|Producer and writer Steven Moffat|
I’m painting this picture so even if you’re not familiar with the series that you will still see how a media guest from the Doctor Who universe would appeal to many science fiction fans and not just a tiny handful living on a dust mote resting atop of a wildflower. Many Who fans would be willing to travel to the St. Louis area and pay the Archon membership fees to see these Doctor Who media guests. More memberships to the convention sold—more money for Archon to host even bigger and better conventions in the future. A win-win situation.
Here’s where the Horton Hears a Who analogy comes into play: It has come to my attention that several Doctor Who connected media guests have actually expressed an interest in attending Archon. Even better, these actors, producers and writers of the series were willing to come for free if their travel expenses were covered, and they’d be willing to travel from within the United States, since they’d already be in the US working on other projects.
Yes, that’s right. Who media guests expressed a desire to attend Archon and were willing to do so for the price of a domestic airline ticket. Increased sales of Archon memberships to fans who’d love to see a Doctor Who media guest would surely cover the price of an airline ticket, right?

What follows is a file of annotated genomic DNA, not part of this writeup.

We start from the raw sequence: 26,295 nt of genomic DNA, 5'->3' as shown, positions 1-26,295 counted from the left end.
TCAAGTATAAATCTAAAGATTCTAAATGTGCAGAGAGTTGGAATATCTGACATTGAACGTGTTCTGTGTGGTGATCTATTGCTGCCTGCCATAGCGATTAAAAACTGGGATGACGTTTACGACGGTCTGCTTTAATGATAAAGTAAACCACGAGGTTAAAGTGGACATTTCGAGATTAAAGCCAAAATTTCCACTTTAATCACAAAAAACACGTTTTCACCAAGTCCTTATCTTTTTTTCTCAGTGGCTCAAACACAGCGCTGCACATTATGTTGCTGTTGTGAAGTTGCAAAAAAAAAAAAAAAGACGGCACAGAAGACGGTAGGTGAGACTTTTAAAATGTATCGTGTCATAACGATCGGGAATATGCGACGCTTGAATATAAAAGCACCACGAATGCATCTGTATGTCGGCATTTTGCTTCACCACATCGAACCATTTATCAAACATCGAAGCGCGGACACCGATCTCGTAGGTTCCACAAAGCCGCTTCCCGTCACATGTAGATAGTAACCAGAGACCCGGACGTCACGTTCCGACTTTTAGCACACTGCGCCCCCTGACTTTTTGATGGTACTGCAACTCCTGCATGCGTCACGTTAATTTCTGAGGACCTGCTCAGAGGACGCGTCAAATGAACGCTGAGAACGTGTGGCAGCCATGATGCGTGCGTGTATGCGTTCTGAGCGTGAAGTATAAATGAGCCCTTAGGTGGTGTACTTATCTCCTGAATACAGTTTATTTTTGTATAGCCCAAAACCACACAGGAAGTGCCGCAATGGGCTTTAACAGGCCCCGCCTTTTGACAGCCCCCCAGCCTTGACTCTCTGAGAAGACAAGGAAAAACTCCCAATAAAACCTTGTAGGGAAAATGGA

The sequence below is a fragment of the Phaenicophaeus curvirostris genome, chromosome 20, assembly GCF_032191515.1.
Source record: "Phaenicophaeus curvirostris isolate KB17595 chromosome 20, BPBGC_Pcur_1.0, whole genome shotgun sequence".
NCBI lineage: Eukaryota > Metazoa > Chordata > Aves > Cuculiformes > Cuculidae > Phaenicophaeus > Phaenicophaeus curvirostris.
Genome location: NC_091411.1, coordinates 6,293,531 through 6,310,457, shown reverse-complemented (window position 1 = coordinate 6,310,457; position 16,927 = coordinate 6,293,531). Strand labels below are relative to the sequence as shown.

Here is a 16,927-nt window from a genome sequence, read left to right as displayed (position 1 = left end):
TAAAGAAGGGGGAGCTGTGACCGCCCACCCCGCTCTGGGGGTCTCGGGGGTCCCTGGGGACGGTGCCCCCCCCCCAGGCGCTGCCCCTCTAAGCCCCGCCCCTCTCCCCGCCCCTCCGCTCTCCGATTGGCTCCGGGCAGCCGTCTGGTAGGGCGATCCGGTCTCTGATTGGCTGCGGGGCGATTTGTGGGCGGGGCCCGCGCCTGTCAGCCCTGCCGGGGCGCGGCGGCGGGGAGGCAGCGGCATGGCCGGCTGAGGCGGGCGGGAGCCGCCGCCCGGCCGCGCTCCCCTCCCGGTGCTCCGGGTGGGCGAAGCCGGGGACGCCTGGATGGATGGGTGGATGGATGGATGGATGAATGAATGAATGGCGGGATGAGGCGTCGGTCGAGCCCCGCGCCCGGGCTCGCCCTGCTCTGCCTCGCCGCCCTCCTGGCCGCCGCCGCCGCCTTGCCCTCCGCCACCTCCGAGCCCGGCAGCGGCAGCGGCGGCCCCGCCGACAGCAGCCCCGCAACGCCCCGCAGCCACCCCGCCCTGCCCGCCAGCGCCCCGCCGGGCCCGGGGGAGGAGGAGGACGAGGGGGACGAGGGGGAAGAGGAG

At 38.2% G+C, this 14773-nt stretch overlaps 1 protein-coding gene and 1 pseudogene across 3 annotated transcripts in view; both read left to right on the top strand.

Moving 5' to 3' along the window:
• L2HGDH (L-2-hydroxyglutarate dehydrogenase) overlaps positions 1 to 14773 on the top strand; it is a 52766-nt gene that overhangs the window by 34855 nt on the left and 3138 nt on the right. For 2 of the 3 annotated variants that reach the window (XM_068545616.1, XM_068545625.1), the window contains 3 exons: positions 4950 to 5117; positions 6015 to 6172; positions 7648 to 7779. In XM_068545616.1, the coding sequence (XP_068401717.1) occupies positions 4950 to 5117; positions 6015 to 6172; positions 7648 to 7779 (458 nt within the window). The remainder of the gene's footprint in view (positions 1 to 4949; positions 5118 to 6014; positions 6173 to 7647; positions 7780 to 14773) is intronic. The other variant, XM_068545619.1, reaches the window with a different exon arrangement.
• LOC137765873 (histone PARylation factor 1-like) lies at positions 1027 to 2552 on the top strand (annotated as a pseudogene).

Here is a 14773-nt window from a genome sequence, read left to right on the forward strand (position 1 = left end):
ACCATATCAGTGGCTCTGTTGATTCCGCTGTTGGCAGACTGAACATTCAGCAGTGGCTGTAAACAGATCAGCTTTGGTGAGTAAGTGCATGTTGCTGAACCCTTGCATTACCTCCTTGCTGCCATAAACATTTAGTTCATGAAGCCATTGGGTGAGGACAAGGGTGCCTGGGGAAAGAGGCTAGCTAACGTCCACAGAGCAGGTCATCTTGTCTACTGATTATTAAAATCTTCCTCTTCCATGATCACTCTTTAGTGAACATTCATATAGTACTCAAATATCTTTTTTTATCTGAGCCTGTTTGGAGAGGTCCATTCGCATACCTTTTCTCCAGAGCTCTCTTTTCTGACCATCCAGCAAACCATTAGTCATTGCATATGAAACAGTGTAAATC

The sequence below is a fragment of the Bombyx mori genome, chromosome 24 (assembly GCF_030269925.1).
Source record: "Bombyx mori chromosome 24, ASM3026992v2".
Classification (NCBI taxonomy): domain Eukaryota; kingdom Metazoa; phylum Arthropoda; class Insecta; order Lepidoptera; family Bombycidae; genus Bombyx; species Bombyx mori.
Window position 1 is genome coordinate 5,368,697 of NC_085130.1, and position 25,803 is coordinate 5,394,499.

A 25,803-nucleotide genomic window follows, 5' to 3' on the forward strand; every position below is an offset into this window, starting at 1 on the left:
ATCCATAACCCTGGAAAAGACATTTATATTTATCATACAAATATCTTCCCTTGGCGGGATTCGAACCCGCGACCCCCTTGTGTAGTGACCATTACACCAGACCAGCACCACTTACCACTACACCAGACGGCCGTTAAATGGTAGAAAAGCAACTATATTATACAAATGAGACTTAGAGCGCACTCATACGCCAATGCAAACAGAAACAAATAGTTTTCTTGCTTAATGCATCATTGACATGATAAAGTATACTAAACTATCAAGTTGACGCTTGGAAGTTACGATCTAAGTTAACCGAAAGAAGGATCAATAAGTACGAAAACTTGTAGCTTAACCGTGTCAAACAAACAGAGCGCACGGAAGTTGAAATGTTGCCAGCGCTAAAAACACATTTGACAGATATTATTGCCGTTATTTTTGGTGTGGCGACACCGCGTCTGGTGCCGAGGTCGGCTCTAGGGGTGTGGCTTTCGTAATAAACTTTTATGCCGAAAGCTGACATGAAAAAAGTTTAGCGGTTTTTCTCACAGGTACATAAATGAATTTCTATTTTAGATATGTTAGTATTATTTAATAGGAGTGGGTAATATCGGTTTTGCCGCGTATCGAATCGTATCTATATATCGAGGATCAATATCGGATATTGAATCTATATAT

The names of Doctor Who media guests who have voiced an interest in attending Archon? Hold onto your hats, folks:
|John Barrowman as Captain Jack|
John Barrowman, Steven Moffat, and Alex Kingston.
Are you able to peel yourself off the floor now?
|Alex Kingston as Riversong|
Yes, Captain Jack Harkness of Torchwood fame, the current producer/head writer of Doctor Who, and the vivacious Riversong who played a pivotal role in last season’s story arc all wanted to travel to St. Louis and meet the fans here in the middle of the country. But, somehow, they were turned away or simply ignored by Archon representatives.
Fortunately for fans with lots of money and vacation time, Barrowman and Moffat recently attended Comic-Con in San Diego, and many of the Torchwood crew will be at Dragon Con in Atlanta later this year. These mega-sized sci-fi conventions will benefit from the crowds Who media guests will draw. Alas, those of us who can’t afford to attend far away mega-cons are out of luck.
|My novel about Doctor Who fans who meet a mysterious stranger...|
Here’s the call to action: If the BBC is still willing to send a Doctor Who media guest to Archon in the future, would you be interested in attending and supporting the con with your membership? If you are, please consider joining with the local Who fan club, the St Louis CIA, in signing a petition, sending an email, or letter to the Archon committee expressing your support for Doctor Who media guests. This link takes you to Archon's contacts info page. Please be polite and to the point in your communications. If you have any other ideas on how to bring Who media guests to Archon, feel free to leave them in the comments section below.
The original Star Trek fans were able to bring their beloved program back on the air back in the late 60s, so perhaps a letter writing campaign can demonstrate to the Archon powers-that-be that we aren’t invisible, dust-mote-dwelling denizens. We are many, and we have supporters like Horton who aren’t afraid of helping us to make our voices heard.
Let’s shout together as Doctor Who fans, “We are here! We are here! We are here!”